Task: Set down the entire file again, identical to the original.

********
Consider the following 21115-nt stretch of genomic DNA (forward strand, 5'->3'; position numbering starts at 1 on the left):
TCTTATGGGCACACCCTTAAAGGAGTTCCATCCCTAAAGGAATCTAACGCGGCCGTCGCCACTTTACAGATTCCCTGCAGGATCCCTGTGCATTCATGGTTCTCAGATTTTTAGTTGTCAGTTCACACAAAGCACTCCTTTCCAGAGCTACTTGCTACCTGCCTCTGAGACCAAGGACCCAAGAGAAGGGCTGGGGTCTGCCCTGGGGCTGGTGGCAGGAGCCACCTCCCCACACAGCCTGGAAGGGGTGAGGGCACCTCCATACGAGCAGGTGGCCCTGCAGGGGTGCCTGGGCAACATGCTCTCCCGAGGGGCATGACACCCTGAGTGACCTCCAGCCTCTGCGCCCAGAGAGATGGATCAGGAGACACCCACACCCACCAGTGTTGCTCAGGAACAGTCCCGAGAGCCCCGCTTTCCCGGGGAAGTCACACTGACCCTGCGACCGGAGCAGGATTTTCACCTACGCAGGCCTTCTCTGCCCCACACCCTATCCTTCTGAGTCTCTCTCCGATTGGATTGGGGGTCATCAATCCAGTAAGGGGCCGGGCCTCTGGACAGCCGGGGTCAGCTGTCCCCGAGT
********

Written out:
Consider the following 21115-nt stretch of genomic DNA (forward strand, 5'->3'; position numbering starts at 1 on the left):
TCTTATGGGCACACCCTTAAAGGAGTTCCATCCCTAAAGGAATCTAACGCGGCCGTCGCCACTTTACAGATTCCCTGCAGGATCCCTGTGCATTCATGGTTCTCAGATTTTTAGTTGTCAGTTCACACAAAGCACTCCTTTCCAGAGCTACTTGCTACCTGCCTCTGAGACCAAGGACCCAAGAGAAGGGCTGGGGTCTGCCCTGGGGCTGGTGGCAGGAGCCACCTCCCCACACAGCCTGGAAGGGGTGAGGGCACCTCCATACGAGCAGGTGGCCCTGCAGGGGTGCCTGGGCAACATGCTCTCCCGAGGGGCATGACACCCTGAGTGACCTCCAGCCTCTGCGCCCAGAGAGATGGATCAGGAGACACCCACACCCACCAGTGTTGCTCAGGAACAGTCCCGAGAGCCCCGCTTTCCCGGGGAAGTCACACTGACCCTGCGACCGGAGCAGGATTTTCACCTACGCAGGCCTTCTCTGCCCCACACCCTATCCTTCTGAGTCTCTCTCCGATTGGATTGGGGGTCATCAATCCAGTAAGGGGCCGGGCCTCTGGACAGCCGGGGTCAGCTGTCCCCGAGT